Irrelevant photo: primroses.

The breakdown of feudalism

Sorry, I threw a lot of things at you all at once. 

Under full-out feudalism, the lord of the manor not only owned the land that the serfs couldn’t leave without his permission, he also collected a portion of their crops, claimed some of their labor, and collected fees for everything from marrying off a kid to dying. He also dispensed what passed for justice. If peasants broke a law–even if in breaking the law they wronged him–he was the person who judged them.

Really, it’s only fair. 

So that system was breaking down, as systems will. 

Now let’s define a parish, since it was taking over some of the tasks the lord had once handled. The word came into use in the Catholic Church in the thirteenth century and a workable definition is an area that has one church which is cared for by one priest.

Or, if you like, it’s the church community in that area.

In seventeenth century England–because that’s later than the period we’ve slid into without me bothering to tell you–it came to mean the most local level of government. In other words, it went from being a purely churchy word to also being a civil one, and that happened because of the way the lines blurred in our first paragraph between the chuchy responsibilities of a parish and the civil ones.

Thanks, guys. As if the English language wasn’t messy enough without that. 

So we have the lord of the manor’s civil power fading and the local church organization moving into the opening. Because the church organization was there and what the hell, it worked. And possibly because some of the better-off parishioners were itching to get their hands on a bit of local power.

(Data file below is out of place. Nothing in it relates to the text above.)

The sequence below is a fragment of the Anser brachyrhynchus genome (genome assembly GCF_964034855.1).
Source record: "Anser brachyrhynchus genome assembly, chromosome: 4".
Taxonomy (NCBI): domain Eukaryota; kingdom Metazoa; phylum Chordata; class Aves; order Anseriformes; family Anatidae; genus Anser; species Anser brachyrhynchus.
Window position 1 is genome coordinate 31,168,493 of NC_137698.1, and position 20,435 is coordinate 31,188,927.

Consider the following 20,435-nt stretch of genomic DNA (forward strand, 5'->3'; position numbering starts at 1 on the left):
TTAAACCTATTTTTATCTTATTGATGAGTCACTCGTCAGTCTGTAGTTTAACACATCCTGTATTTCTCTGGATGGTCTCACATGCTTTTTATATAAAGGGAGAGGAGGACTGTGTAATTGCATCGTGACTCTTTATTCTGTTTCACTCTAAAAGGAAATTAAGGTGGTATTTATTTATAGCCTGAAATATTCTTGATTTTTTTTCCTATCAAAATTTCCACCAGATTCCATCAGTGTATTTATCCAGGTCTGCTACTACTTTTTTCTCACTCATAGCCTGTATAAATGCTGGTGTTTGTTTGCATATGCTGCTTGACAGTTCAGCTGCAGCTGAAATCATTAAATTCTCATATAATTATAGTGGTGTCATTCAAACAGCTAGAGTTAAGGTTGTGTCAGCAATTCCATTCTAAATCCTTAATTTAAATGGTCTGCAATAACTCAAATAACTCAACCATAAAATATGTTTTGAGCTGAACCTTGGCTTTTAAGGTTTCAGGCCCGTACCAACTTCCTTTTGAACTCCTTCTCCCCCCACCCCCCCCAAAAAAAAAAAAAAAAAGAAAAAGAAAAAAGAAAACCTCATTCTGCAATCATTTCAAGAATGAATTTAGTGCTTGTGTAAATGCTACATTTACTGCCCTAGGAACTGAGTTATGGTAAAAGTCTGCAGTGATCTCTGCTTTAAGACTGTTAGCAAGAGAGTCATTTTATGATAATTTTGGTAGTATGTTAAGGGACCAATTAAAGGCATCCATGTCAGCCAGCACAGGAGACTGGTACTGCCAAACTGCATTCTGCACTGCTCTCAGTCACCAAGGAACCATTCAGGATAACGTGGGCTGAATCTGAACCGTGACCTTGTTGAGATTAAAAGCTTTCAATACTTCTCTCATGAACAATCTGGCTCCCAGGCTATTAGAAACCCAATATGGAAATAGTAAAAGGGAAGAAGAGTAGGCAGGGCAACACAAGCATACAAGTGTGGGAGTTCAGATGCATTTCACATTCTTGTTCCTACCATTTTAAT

The Tudors gave increasing amounts of responsibility–and power–to parishes. In 1555, they were responsible for maintaining the roads. In 1601, they were responsible for looking after the poor of the parish. (No one said they had to look after them well, but that’s another tale.) 

And in the sixteenth and seventeenth centuries, they took on increasing responsibility for what we now think of as policing.

You knew we’d get to policing eventually.

In the towns, watchmen–also called bellmen–had been around since Edward I’s time, patrolling the streets at night. They were unpaid, and all men were expected to volunteer–unless of course you had enough money, in which case you could pay someone else to volunteer for you. 

Justices of the peace

At the same time as parishes took on a bigger role, so did justices of the peace. 

The JP was a medieval post–an unpaid one that local landowners generally took on for the prestige. And possibly the power. Never rule out the power. They organized road repairs, checked weights and measures, licensed ale houses, and supervised poor relief. 

They also held what were called petty sessions–courts that dealt with low-level crimes.